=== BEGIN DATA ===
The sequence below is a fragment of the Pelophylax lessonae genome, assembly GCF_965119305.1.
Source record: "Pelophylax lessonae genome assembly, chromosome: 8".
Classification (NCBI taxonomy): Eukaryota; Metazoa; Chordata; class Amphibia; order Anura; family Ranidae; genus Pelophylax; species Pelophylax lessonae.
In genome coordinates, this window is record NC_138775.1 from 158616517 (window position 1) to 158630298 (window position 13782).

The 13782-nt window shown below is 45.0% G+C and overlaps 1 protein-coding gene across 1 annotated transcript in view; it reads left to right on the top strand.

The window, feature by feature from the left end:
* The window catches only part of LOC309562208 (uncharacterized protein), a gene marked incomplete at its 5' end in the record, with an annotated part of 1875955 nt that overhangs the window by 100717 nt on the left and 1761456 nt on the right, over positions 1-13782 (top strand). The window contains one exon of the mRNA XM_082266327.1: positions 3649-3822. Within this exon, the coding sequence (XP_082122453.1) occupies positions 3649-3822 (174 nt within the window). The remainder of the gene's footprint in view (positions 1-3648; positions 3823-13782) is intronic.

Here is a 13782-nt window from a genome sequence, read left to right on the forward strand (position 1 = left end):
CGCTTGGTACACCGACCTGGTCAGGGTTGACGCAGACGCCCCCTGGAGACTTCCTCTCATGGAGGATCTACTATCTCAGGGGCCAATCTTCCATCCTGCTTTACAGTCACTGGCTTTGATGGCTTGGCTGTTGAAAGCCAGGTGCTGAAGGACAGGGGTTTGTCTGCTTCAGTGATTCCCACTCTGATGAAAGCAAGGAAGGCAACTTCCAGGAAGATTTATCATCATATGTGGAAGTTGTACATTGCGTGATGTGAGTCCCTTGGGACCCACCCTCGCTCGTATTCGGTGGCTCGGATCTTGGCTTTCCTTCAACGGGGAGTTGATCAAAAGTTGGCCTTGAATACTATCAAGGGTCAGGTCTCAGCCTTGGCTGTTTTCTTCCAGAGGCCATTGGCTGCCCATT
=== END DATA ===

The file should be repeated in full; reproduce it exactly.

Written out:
The sequence below is a fragment of the Pelophylax lessonae genome, assembly GCF_965119305.1.
Source record: "Pelophylax lessonae genome assembly, chromosome: 8".
Classification (NCBI taxonomy): Eukaryota; Metazoa; Chordata; class Amphibia; order Anura; family Ranidae; genus Pelophylax; species Pelophylax lessonae.
In genome coordinates, this window is record NC_138775.1 from 158616517 (window position 1) to 158630298 (window position 13782).

The 13782-nt window shown below is 45.0% G+C and overlaps 1 protein-coding gene across 1 annotated transcript in view; it reads left to right on the top strand.

The window, feature by feature from the left end:
* The window catches only part of LOC309562208 (uncharacterized protein), a gene marked incomplete at its 5' end in the record, with an annotated part of 1875955 nt that overhangs the window by 100717 nt on the left and 1761456 nt on the right, over positions 1-13782 (top strand). The window contains one exon of the mRNA XM_082266327.1: positions 3649-3822. Within this exon, the coding sequence (XP_082122453.1) occupies positions 3649-3822 (174 nt within the window). The remainder of the gene's footprint in view (positions 1-3648; positions 3823-13782) is intronic.

Here is a 13782-nt window from a genome sequence, read left to right on the forward strand (position 1 = left end):
CGCTTGGTACACCGACCTGGTCAGGGTTGACGCAGACGCCCCCTGGAGACTTCCTCTCATGGAGGATCTACTATCTCAGGGGCCAATCTTCCATCCTGCTTTACAGTCACTGGCTTTGATGGCTTGGCTGTTGAAAGCCAGGTGCTGAAGGACAGGGGTTTGTCTGCTTCAGTGATTCCCACTCTGATGAAAGCAAGGAAGGCAACTTCCAGGAAGATTTATCATCATATGTGGAAGTTGTACATTGCGTGATGTGAGTCCCTTGGGACCCACCCTCGCTCGTATTCGGTGGCTCGGATCTTGGCTTTCCTTCAACGGGGAGTTGATCAAAAGTTGGCCTTGAATACTATCAAGGGTCAGGTCTCAGCCTTGGCTGTTTTCTTCCAGAGGCCATTGGCTGCCCATT